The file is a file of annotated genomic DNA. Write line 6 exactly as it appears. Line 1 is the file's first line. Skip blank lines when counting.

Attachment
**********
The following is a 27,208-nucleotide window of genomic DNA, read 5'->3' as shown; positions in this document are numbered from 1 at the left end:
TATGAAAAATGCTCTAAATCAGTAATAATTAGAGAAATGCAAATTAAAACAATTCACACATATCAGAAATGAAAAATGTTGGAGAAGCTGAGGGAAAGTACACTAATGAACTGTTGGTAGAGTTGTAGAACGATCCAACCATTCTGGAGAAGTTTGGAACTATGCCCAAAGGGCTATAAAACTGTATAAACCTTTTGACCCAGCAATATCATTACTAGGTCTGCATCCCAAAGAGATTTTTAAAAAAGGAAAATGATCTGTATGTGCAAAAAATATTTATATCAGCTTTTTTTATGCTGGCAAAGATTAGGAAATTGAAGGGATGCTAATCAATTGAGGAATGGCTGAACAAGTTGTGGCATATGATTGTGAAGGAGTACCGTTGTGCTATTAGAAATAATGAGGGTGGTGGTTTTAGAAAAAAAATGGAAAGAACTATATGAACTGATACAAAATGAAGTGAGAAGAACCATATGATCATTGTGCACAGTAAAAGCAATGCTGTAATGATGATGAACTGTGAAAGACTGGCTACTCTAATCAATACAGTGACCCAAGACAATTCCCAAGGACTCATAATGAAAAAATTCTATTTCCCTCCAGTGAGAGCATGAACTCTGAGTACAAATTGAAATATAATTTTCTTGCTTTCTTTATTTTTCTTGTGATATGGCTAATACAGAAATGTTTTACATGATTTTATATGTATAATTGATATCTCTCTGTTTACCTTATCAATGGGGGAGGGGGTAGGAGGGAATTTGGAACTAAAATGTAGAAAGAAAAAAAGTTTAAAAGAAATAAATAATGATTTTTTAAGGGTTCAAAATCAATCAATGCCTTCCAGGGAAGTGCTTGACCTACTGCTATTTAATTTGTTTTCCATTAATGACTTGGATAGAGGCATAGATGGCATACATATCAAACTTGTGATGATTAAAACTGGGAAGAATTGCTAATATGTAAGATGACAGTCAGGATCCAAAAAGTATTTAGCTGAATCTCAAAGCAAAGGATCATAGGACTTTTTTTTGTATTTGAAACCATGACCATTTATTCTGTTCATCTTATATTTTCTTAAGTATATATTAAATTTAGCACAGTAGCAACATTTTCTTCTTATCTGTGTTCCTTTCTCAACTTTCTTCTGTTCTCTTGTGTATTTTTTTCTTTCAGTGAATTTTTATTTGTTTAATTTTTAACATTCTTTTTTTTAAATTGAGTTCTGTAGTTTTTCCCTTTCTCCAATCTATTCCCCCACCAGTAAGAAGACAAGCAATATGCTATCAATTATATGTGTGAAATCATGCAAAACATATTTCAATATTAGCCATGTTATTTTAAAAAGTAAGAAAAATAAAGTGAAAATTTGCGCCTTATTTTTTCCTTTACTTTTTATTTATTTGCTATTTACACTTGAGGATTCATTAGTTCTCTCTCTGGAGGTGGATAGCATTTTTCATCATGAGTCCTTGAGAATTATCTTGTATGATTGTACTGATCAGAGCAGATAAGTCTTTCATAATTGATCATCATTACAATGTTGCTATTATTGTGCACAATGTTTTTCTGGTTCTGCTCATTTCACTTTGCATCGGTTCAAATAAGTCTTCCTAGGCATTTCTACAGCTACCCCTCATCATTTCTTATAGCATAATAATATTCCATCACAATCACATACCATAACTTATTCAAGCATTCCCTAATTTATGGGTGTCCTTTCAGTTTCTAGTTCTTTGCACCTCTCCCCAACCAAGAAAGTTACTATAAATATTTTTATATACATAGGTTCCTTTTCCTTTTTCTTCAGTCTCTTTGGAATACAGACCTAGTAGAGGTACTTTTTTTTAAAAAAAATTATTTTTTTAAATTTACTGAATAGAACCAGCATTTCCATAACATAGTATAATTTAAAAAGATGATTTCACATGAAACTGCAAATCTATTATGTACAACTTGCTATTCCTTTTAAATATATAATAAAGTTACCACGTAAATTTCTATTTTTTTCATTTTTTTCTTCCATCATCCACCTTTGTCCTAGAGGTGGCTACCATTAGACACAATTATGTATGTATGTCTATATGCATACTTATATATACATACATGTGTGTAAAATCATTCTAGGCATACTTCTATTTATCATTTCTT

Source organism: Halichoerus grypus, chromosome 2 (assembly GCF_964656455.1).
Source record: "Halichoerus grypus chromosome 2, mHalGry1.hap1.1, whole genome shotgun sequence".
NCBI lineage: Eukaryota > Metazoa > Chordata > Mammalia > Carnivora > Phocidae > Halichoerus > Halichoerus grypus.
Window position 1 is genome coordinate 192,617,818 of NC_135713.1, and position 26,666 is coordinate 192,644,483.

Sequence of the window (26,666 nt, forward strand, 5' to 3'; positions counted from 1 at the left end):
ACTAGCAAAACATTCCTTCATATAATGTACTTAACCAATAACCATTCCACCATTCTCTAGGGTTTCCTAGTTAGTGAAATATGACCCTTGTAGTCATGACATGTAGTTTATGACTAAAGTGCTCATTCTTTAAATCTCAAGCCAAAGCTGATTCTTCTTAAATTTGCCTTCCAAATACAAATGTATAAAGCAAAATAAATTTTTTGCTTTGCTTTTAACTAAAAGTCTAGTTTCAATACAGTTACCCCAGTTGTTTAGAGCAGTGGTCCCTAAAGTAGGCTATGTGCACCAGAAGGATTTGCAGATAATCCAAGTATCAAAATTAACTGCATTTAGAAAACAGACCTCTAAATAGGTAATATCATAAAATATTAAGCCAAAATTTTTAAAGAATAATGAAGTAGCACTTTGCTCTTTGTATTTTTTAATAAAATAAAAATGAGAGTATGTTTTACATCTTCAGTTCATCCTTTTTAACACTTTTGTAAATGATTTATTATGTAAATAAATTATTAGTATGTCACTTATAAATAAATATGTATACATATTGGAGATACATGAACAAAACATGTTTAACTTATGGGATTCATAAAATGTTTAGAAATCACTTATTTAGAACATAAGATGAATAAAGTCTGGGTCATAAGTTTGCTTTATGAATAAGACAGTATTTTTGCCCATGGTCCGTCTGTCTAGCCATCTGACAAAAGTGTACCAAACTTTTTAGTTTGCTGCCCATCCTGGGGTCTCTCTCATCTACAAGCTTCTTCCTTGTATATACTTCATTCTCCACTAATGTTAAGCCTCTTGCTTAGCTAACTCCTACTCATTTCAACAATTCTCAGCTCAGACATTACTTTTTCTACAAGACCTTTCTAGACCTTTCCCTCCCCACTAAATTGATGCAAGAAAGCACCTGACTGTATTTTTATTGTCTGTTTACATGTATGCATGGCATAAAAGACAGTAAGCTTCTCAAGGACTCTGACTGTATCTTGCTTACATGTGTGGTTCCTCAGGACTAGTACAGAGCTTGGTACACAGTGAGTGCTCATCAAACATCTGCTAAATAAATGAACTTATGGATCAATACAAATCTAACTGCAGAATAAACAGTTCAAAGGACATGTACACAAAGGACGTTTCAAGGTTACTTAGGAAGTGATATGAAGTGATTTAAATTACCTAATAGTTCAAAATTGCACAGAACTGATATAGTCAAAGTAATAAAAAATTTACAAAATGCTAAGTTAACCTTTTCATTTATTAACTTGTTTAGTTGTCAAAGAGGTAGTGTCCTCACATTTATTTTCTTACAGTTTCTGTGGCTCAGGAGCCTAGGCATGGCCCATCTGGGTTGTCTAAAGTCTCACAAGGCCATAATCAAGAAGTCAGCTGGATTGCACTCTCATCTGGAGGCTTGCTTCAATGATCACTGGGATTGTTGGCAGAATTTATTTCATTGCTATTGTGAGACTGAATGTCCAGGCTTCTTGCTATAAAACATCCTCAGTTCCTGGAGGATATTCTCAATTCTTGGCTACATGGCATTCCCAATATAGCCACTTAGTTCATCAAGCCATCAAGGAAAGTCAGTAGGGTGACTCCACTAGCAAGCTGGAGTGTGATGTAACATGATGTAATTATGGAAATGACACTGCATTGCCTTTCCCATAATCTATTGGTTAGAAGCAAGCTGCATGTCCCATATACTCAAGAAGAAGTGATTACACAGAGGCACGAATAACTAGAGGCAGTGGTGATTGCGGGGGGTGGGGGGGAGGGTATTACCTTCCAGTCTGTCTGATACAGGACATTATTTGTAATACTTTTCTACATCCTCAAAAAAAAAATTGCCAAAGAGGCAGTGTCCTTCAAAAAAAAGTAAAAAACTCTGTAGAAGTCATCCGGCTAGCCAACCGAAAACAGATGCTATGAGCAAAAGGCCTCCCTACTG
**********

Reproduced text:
Window position 1 is genome coordinate 192,617,818 of NC_135713.1, and position 26,666 is coordinate 192,644,483.